While Ms Hawkins has agreed to work for HFM at its West End store, having regard to the significant reduction in her hourly rate of pay, and her loss of continuity of service, this weighs heavily against a finding that the employment is acceptable.
 The Applicant submitted to the Commission that redundancy payments are intended to compensate Ms Hawkins for loss of non-transferable entitlements such as personal leave, and to compensate for the inconvenience and hardship to Ms Hawkins as a result of the termination. This is true, yet the Applicant has requested the Commission order that a large proportion of Ms Hawkins’ entitlement to 11 weeks’ redundancy pay not be paid to her. If there is little to no redundancy payment made to Ms Hawkins, she is not compensated.
 It submitted that Ms Hawkins’ future eligibility for long service leave payments will not be affected by the circumstances of her termination by the Applicant and her engagement by HFM, so long service leave is not a relevant entitlement to be compensated for by payment of redundancy pay.
 I respectfully disagree and consider the fact that Ms Hawkins had less than one year to serve to be entitled to pro rata long service leave with the Applicant to be a factor that does weigh heavily in the consideration as to whether the employment with HFM is acceptable where Ms Hawkins’ service is reset. I confirm that this factor would not weigh so heavily on any decision as to whether the employment is acceptable if the service was only of a few years’ duration. I am of the view that the period of six years is a considerable period of time which carries relevant weight in the consideration of this matter.
 While Ms Hawkins has accepted work with HFM at its West End store, having regard to the significant reduction in her hourly rate of pay, and her loss of continuity of service, I am not satisfied that the employment is acceptable. In coming to this conclusion, I have had regard to the fact that the work is of a like nature and Ms Hawkins does not object to the additional travel.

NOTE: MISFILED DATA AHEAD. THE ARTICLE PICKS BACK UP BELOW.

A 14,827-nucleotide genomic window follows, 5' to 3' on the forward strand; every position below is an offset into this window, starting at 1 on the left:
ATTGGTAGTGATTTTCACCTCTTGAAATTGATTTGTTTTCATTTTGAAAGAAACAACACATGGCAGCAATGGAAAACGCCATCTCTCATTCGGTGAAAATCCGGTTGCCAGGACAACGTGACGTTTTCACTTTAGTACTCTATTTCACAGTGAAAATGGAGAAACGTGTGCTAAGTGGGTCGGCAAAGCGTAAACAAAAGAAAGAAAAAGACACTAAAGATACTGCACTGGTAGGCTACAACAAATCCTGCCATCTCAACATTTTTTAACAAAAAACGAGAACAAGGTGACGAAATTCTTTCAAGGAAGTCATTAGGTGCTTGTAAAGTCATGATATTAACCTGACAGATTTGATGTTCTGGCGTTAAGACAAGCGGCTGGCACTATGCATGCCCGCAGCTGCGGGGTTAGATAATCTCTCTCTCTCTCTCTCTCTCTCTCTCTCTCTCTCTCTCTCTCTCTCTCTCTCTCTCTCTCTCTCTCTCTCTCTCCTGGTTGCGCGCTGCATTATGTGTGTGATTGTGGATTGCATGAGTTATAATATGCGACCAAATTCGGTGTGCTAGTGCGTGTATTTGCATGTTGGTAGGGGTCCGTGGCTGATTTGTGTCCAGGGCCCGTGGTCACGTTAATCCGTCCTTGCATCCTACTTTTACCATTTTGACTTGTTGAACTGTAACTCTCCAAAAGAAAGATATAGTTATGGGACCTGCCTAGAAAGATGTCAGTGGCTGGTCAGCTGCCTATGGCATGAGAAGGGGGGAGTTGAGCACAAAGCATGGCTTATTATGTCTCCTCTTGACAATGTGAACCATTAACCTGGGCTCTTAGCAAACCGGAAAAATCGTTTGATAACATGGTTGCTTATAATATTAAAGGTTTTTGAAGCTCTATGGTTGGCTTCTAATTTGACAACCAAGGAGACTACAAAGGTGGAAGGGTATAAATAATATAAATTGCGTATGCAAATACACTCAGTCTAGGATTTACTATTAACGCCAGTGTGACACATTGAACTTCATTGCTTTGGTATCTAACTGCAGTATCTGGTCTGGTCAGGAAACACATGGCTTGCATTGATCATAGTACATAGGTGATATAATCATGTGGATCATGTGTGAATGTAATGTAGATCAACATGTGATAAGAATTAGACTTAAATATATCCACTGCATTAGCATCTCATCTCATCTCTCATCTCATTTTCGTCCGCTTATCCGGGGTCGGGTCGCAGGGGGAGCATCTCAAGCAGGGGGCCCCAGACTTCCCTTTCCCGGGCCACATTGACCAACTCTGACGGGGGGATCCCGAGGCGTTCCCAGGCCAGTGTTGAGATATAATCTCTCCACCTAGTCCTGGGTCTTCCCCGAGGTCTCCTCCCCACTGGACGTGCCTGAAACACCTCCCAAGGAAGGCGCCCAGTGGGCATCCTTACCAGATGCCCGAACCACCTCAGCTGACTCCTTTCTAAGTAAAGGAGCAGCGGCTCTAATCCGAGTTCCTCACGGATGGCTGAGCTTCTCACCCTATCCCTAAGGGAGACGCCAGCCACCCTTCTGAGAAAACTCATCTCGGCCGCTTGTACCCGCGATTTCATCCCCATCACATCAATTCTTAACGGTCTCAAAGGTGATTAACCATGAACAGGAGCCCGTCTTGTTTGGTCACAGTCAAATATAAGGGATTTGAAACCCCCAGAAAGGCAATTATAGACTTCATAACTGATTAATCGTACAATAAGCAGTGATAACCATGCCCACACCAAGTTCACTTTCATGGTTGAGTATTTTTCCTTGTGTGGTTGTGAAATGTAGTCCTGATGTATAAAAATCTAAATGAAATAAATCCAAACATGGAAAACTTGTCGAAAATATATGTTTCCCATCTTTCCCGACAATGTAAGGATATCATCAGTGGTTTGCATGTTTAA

On 15 July 2021, this decision was substantially drafted. At 12:16pm, correspondence was sent by Ms Hawkins’ representative, dated 14 July 2021, informing the Commission that she had resigned her position with HFM on 12 July 2021, and her last date of work will be 25 July 2021. The reasons given for her resignation include travel of two hours per day, the cost of parking and the intimidating working environment caused by working with her colleagues, formerly employed by the Applicant and now employed by HFM.
 The following correspondence was sent to the parties from my chambers:
Reference is made to the above matter and the below correspondence received earlier.
The Commissioner advises that the decision in this application is substantially written and it was anticipated it would be released either today or tomorrow.
Having reviewed the correspondence from the Respondent, the Commissioner is of the view that it does not impact on the Commissioner’s draft decision. However, the Commissioner wishes to provide the Applicant with an opportunity to make any submissions it may wish relevant to the Respondent’s email of today’s date.
If the Applicant does wish to make any submission it should do so by 12:00pm (AEST) Friday, 16 July 2021, copying in the Respondent.”
 At 10:17am on 16 July 2021, the Applicant’s representative sent the following correspondence:
“We refer to the above matter and the Respondent’s correspondence dated 14 July 2021.
In reply to the Respondent’s correspondence, our Member notes that the Respondent’s subsequent resignation from Harris Farms Markets is not material to the issues in dispute, which is that the Applicant obtained acceptable employment with Harris Farms Markets for the Respondent.
Our Member also submits that the approximate two hour daily travel time and parking costs are not material to the issues in dispute as the Respondent receives a travel allowance and compensation for parking costs. Further, the Respondent noted in evidence that she is agreeable to undertake the commute.
Our Member disputes that the Respondent’s former colleagues ‘caused’ a ‘intimidating working environment’.”
 I have considered the late correspondence from the parties and do not consider that it affects the decision I had earlier drafted. I agree with the Applicant’s contentions that events that have now occurred in July 2021 do not have a material impact as to whether the employment was acceptable in April 2021. For the sake of clarity, where I have found at  that Ms Hawkins gave evidence to the Commission that she did not object to the additional travel, I have not had regard to the fact that one of the reasons for Ms Hawkins’ resignation with HFM is the travel which she is now unhappy with.
 On the evidence before the Commission, I am satisfied that the Applicant obtained the HFM employment for Ms Hawkins. I am not satisfied that the employment is acceptable.
 Accordingly, the redundancy payment is not reduced or varied and 11 weeks’ redundancy payment pursuant to s.120(2) of the Act is payable to Ms Hawkins. It is Ordered that the Applicant is to pay to Ms Hawkins the full amount, as set out above, of redundancy pay that Ms Hawkins is entitled to within 14 days of this decision.
 An Order (PR731785) consistent with the foregoing will be issued at the same time as this Decision.
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1 This appeared as a winking-face “emoji” in the original message.
2  FCAFC 90.
3  FWCFB 5467.
4  FWC 4505.